Also, I would challenge your premise that World Class Talent (WCT) requires top-of-the-scale wages. The WCT concept was introduced into our corporate language through the book Good to Great. Its authors, specifically in their sections on Level 5 Leaders discuss that the best talent is not money motivated. Similarly, employee motivation surveys from the 1950's forward to October 2006 bear out that money ranks anywhere from 3rd to 5th behind such considerations and purpose, social connections with others in the workforce, and respect from the supervisor. That's not some lame excuse not to pay more, but it does point out that great talent comes for what we do and why we do it, not for 20% more than their current employer.

Finally, there's simply the financial reality of Thomas Nelson. Throughout recent history every time we have enough people to do the work we don't have enough sales to support the overhead. Now we're heavily leveraged as part of the go-private transaction. Top of the scale is a great long-term goal, but competitive with secure jobs is a more realistic one.

Again, fair question and thanks.

Jared said...

About the price of living increase -- are salaries increased above one's annual raises for this -- I've worked for companies that have insurance premiums that raise more than yearly raises allowing one to never get ahead. I applaud companies who take this into consideration and give a price of living raise annually along with a perfromance raise. Curious to how Thomas Nelson handles this. And I applaud you for writing about these seemingly "sensitive" topics.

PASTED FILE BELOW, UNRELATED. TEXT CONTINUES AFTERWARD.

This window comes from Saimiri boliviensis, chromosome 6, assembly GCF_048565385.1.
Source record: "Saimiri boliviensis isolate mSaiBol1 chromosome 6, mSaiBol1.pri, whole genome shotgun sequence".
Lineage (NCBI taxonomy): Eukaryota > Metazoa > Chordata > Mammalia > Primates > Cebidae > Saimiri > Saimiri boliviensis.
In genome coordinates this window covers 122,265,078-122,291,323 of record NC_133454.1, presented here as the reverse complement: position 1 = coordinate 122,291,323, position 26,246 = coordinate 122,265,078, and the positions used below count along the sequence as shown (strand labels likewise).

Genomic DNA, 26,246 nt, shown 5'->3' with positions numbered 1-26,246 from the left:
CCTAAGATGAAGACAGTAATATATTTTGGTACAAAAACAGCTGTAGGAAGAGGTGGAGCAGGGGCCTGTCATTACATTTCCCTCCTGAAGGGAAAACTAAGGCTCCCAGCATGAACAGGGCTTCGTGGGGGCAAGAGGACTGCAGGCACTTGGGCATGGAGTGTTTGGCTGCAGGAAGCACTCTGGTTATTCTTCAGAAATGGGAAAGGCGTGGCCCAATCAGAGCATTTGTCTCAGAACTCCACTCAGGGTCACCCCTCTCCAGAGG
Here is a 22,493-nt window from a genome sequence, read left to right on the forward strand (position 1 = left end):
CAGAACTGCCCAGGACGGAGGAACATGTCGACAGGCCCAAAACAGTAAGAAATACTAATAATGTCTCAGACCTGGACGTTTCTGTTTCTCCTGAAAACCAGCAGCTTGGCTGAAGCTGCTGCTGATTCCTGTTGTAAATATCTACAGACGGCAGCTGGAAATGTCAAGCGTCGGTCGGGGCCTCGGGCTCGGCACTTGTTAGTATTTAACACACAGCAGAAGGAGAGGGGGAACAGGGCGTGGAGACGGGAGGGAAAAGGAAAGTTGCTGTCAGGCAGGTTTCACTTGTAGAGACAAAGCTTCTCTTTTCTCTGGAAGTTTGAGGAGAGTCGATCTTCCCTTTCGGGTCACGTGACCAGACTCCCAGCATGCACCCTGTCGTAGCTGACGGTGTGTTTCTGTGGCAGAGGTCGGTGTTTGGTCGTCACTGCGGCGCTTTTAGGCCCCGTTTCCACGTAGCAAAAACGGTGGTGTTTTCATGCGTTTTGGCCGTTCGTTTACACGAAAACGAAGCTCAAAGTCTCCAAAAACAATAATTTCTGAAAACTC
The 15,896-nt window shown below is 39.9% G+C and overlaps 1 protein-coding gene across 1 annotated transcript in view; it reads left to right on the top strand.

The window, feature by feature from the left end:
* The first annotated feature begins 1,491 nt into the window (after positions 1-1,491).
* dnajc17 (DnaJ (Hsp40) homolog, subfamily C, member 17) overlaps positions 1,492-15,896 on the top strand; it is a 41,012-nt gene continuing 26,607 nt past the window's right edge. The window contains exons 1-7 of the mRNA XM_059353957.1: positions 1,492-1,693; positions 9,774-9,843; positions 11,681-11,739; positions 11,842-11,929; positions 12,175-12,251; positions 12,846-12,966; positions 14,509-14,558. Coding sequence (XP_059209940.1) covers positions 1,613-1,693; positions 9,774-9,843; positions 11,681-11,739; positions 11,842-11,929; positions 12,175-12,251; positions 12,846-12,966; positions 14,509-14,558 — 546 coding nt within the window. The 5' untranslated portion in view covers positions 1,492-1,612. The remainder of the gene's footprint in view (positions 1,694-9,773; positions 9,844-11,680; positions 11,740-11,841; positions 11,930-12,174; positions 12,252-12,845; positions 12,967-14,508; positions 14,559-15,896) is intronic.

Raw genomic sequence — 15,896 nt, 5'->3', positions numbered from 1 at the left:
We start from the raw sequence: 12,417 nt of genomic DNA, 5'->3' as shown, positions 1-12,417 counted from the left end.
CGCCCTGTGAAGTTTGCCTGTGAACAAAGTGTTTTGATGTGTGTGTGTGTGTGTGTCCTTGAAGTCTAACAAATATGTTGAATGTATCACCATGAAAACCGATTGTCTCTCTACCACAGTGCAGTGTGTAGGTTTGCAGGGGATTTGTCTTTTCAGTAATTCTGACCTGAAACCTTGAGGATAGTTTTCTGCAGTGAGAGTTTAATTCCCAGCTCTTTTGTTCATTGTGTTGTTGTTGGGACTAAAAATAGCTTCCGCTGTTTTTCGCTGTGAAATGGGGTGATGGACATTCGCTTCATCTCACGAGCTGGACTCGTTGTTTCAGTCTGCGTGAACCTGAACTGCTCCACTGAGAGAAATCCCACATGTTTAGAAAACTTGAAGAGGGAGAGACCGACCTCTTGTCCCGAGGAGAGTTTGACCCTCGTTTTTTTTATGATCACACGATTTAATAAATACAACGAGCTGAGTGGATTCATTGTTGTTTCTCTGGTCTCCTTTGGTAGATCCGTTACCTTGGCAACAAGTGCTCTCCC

Jim Thomason said...

Thanks for the question Jared. Another very fair question with loaded meaning.

Most companies that I know and track give an "annual" increase. That amount is set based upon nothing more scientific than (1) what can they afford to pay, and (2) what are other companies in our industry or geographic labor market doing. This "annual" increase generally goes to cover both the increased cost of living and what the market is giving for, basically, having another year's experience doing the same job. In an average 4% increase year, the actual cost of living component is usually not more than 1.2 - 1.5%, with the remainder going for what you might call an "experience" premium.

Now, in some companies you can have, especially at the lower wage levels, a real sense that you're making no progress. I had dinner with an HR VP at another Nashville company tonight whose insurance renewal is 16%. Please don't fall into the statistical trap that many do, i.e. "my insurance went up 10% and my wages went up 4% so I'm losing ground". With the full price of your insurance being probably $4,500 -$6,000 per year, of which you're probably paying about 30% (your company probably pays the rest),your 10% increase on 30% of $6,000 is about $200 a year. Assuming you make only $25,000 per year, your 4% increase is $1,000 per year. Remember to do the math before you think you're losing ground.

At Nelson we've been very fortunate. Our insurance renewals are flat to 5% up per year for the last few years, and our 4% salary increase pool is about .5% higher than many in the Nashville labor market. We're more than covering the cost of living increase, including insurance, for our people. However, there are companies where that's not the case. Your options at that point are to grow your career through promotion (and thus higher pay), or change jobs.

I hope this covers your question adequately, and thanks again for taking the time to write.